Curtin (TV Movie 2007) Poster

(2007 TV Movie)

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Dim light on a dark hour in Oz history
Philby-322 April 2007
I'd like to be able to say that this was a terrific re-creation of a pivotal moment in Australian history (which by and large is not very exciting) but alas the financiers determined that the producers would get only 90 minutes on the ABC instead of the 4x90 mini-series they had in mind. Thus the story of Australia's reaction to Japan entering the war in December 1941 and the rude awakening that mother Britain had used and abandoned us has been truncated into a series of vignettes rather than a coherent drama. William McInnes as Curtin carries the show; his support cast are not much more than props, though William Zappa as Chief of Staff General Sturdee (one of the unsung heroes of the war) puts in a strong performance. Australia's moment of truth then becomes Curtin's personal battle against self-doubt, though it will be observed that the war cabinet unanimously backed his (and General Sturdee's) proposal to recall the two Australian Divisions from the Middle East. Even Anglophile Menzies (Bille Brown unfortunately miscast) was in favour. It was a gamble, but it paid off, and those two Divisions were instrumental in driving the Japanese out of New Guinea later in the war (but that's another recent movie, "Kokoda").

I didn't know much about Curtin before I saw this film other than that he was a former journalist and reformed alcoholic who became prime minister at the darkest point of the war for Australia, October 1941, and made a fair fist of it, but killing himself through worry and overwork in the process. McInnes portrays him as a diffident family man who had greatness thrust upon him, but this does not quite convince – anyone who has kept a fractious and divided opposition together for five years (and goes on to win a handsome electoral victory in 1943) is an accomplished politician. In fact historians credit Curtin with rehabilitating the Australian Labor party after the splits of the early thirties, drawing the Lang-ites from NSW (Eddie Ward and Stabber Jack Beasley for example, depicted in this film as opponents) back into the party.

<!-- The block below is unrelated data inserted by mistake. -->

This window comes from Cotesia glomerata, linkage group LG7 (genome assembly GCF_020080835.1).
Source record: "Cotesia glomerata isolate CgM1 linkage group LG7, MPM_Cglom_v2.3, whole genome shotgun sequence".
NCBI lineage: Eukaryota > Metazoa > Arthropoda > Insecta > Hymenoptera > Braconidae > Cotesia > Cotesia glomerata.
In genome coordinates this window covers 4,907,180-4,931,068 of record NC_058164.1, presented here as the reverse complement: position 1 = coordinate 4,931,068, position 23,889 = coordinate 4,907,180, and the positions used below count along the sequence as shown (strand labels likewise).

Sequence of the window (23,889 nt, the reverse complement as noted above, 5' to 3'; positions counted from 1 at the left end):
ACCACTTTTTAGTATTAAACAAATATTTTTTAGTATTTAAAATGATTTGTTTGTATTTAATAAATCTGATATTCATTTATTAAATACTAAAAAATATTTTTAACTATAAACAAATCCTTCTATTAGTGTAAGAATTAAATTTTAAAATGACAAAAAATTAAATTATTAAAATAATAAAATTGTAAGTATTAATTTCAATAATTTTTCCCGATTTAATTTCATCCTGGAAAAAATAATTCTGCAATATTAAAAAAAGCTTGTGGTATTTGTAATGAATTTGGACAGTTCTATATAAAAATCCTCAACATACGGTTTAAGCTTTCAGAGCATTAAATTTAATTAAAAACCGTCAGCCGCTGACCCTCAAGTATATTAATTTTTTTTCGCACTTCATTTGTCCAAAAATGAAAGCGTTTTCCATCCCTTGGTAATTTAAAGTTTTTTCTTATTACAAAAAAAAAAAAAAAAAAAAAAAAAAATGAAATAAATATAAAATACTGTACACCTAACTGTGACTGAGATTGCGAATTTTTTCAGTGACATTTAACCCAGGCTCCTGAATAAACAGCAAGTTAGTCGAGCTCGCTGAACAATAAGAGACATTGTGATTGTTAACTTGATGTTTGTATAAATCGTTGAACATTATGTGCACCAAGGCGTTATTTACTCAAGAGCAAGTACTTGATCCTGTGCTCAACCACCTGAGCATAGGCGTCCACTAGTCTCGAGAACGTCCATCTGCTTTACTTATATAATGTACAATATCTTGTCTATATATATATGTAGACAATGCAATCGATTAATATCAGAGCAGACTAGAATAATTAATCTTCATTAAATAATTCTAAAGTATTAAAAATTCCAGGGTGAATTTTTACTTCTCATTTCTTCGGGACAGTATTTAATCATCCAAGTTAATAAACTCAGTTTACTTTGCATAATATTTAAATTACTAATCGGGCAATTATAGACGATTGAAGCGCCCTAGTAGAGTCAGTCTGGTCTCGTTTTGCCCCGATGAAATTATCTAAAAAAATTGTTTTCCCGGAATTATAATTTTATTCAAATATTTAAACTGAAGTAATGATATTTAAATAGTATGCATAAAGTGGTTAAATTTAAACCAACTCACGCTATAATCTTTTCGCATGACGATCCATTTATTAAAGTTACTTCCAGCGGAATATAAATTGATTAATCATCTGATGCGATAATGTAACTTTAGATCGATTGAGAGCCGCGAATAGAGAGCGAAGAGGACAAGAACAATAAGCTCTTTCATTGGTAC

It was interesting that Curtin was friendly with the Japanese Ambassador prior to Japan bombing Pearl Harbour and was warned by him about the Japanese military intentions. It was not clear however whether this intelligence was of much use. Early on, General Sturdee points out forcefully that nothing can stop the Japanese war machine dominating the South Pacific – except of course the Americans. I suppose we were very lucky Pearl Harbour was bombed. Relations with the UK are very sketchily outlined, those with the Americans are hardly described at all.

What we have left then is a sombre, well crafted *hagiography of a rather elusive figure from Australian political history, well acted and shot with that real dim, grim 1940s feel. It's the kind of show the ABC should be doing – at much greater length.

* Hagiography: writings about the lives of saints
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A great opportunity missed
john-40614 May 2007
I could not watch Curtin when it aired on ABC TV a few weeks back, so recorded it onto DVD; and watched it last night. As an Australian political history buff, a WWII watcher, member of the ALP and fan of William McInnis, I was looking forward to it. To say I was disappointed is an understatement.

I now understand that it was originally intended to be a six hour mini-series in four arts, cut to 90 minutes by the ABC. Its original format would not only have truly told the Curtin story, but would have made clear some things that must of confused people if they were not fully aware of the history.